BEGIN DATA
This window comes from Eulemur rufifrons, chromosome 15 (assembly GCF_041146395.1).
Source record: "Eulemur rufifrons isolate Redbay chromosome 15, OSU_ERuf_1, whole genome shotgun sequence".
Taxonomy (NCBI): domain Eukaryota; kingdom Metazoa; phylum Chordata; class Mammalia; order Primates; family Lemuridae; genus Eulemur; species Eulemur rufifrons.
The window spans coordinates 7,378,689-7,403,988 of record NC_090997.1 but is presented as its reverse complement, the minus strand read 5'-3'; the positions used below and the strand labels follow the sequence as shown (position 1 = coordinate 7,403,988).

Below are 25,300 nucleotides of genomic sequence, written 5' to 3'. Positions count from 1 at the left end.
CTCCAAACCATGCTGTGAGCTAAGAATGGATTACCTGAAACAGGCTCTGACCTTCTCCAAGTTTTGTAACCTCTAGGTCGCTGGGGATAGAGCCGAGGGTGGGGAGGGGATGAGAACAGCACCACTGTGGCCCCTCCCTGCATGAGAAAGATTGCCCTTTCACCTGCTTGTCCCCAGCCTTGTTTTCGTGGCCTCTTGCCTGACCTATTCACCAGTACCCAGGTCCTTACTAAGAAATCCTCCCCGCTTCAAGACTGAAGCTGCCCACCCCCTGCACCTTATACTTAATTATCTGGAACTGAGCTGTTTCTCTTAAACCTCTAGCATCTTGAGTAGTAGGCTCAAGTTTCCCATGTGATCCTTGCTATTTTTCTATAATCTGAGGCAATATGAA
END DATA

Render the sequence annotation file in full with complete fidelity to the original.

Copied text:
This window comes from Eulemur rufifrons, chromosome 15 (assembly GCF_041146395.1).
Source record: "Eulemur rufifrons isolate Redbay chromosome 15, OSU_ERuf_1, whole genome shotgun sequence".
Taxonomy (NCBI): domain Eukaryota; kingdom Metazoa; phylum Chordata; class Mammalia; order Primates; family Lemuridae; genus Eulemur; species Eulemur rufifrons.
The window spans coordinates 7,378,689-7,403,988 of record NC_090997.1 but is presented as its reverse complement, the minus strand read 5'-3'; the positions used below and the strand labels follow the sequence as shown (position 1 = coordinate 7,403,988).

Below are 25,300 nucleotides of genomic sequence, written 5' to 3'. Positions count from 1 at the left end.
CTCCAAACCATGCTGTGAGCTAAGAATGGATTACCTGAAACAGGCTCTGACCTTCTCCAAGTTTTGTAACCTCTAGGTCGCTGGGGATAGAGCCGAGGGTGGGGAGGGGATGAGAACAGCACCACTGTGGCCCCTCCCTGCATGAGAAAGATTGCCCTTTCACCTGCTTGTCCCCAGCCTTGTTTTCGTGGCCTCTTGCCTGACCTATTCACCAGTACCCAGGTCCTTACTAAGAAATCCTCCCCGCTTCAAGACTGAAGCTGCCCACCCCCTGCACCTTATACTTAATTATCTGGAACTGAGCTGTTTCTCTTAAACCTCTAGCATCTTGAGTAGTAGGCTCAAGTTTCCCATGTGATCCTTGCTATTTTTCTATAATCTGAGGCAATATGAA